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Why It’s Important to Continue Practicing Music

Why It’s Important to Continue Practicing Music

Published on April 28, 2020

Why It’s Important to Continue Practicing Music
Dr. Sean Hutchins

We know, we know: It’s hard to keep up with music nowadays. Indeed, it’s hard to keep up with anything today! But one thing that experts — from child psychologists to astronauts — agree on is the importance of maintaining routines during periods of change. Familiar routines help to ground us and provide stability, which can benefit our physical and mental health. Practicing music is one of those routines.
 
Of course, music practice remains important for all the reasons it was so before social isolation — boosting cognitive skills, building social bonds, and the sense of achievement it provides. But the main reason to continue practicing music is to get better at it. If you don’t practice, you won’t improve.
 

“Summer Loss”

In fact, evidence suggests that putting lessons on hiatus for longer periods of time can have negative consequences. That’s due to a phenomenon called “Summer Loss,” which finds that children’s academic abilities not only stagnate over the summer months, but even regress.
 
Though summer break can be relatively short, at about two months, children will lose on average a month’s worth of progress during that time. The loss is even greater for students who don’t have access to resources or support at home.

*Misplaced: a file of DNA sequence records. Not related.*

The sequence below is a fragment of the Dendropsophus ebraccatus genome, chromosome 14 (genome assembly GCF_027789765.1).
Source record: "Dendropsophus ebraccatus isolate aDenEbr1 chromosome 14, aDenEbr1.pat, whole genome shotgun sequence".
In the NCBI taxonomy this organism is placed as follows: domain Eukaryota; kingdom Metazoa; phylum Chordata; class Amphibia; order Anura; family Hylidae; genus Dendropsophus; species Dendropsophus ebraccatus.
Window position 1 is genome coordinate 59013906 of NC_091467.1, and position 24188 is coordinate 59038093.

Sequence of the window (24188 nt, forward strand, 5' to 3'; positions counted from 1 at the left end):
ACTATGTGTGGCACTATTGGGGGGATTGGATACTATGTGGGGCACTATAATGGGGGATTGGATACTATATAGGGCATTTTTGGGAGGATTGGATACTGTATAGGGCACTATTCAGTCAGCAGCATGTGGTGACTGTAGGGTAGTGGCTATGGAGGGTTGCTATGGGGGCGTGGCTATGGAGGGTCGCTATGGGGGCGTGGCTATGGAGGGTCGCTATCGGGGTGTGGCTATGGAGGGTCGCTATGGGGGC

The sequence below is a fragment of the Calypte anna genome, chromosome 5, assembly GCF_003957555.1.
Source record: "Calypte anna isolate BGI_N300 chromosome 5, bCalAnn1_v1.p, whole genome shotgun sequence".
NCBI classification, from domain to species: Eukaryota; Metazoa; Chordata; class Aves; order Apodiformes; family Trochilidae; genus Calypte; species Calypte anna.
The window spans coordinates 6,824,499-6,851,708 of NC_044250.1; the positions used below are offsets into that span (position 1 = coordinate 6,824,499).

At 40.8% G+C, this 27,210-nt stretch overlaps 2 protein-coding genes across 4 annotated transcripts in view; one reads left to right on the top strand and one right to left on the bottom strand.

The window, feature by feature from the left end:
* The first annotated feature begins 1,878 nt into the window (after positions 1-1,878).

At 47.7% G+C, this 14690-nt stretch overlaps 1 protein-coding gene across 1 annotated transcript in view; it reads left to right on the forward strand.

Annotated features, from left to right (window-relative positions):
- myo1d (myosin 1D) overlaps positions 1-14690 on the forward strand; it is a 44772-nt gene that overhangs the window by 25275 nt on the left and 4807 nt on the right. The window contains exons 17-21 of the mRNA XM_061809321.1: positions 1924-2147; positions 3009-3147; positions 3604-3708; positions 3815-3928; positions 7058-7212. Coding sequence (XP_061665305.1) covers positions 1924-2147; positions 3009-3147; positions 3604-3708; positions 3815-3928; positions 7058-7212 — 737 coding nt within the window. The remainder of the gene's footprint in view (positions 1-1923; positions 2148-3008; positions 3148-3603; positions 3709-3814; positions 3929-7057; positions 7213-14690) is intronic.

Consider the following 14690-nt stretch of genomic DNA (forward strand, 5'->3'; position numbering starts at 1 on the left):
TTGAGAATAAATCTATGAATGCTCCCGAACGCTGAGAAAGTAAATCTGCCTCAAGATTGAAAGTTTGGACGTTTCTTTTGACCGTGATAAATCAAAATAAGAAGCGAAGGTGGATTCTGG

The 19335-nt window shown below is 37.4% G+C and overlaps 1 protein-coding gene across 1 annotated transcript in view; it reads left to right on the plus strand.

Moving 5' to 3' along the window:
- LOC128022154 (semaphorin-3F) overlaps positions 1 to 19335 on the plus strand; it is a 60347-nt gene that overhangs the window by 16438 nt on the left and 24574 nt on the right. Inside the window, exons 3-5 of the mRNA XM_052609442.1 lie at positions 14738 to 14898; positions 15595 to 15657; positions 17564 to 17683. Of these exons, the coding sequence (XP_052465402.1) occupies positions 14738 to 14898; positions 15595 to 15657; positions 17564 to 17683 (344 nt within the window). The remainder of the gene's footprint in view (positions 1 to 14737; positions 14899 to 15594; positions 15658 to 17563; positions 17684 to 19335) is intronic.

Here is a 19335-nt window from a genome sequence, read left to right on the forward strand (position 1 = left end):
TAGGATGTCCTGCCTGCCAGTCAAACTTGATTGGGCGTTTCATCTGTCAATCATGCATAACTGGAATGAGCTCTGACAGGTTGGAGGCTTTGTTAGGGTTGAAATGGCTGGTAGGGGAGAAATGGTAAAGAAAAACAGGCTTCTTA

Double down on your abilities

What this means is that without reinforcement, skills that have been painstakingly learned over time will be lost rather quickly. To put it another way, time spent practicing music — especially guided, focused practice — effectively counts as double towards skills retention.
 
And that gets us back to routines. Music, like any activity, is easiest to maintain if you make it part of a daily routine. The same schedules that help to keep our lives balanced can also help to sustain our hard-won abilities. The upshot? Practicing music can help us get through this crisis and make us better musicians!

Sean Hutchins

Dr. Sean Hutchins
is a neuroscientist and the Director of Research at The Royal Conservatory of Music in Toronto. He received his Ph.D. from McGill University, studying music and the mind. His current work examines the role of musical training and experience on cognitive and linguistic abilities.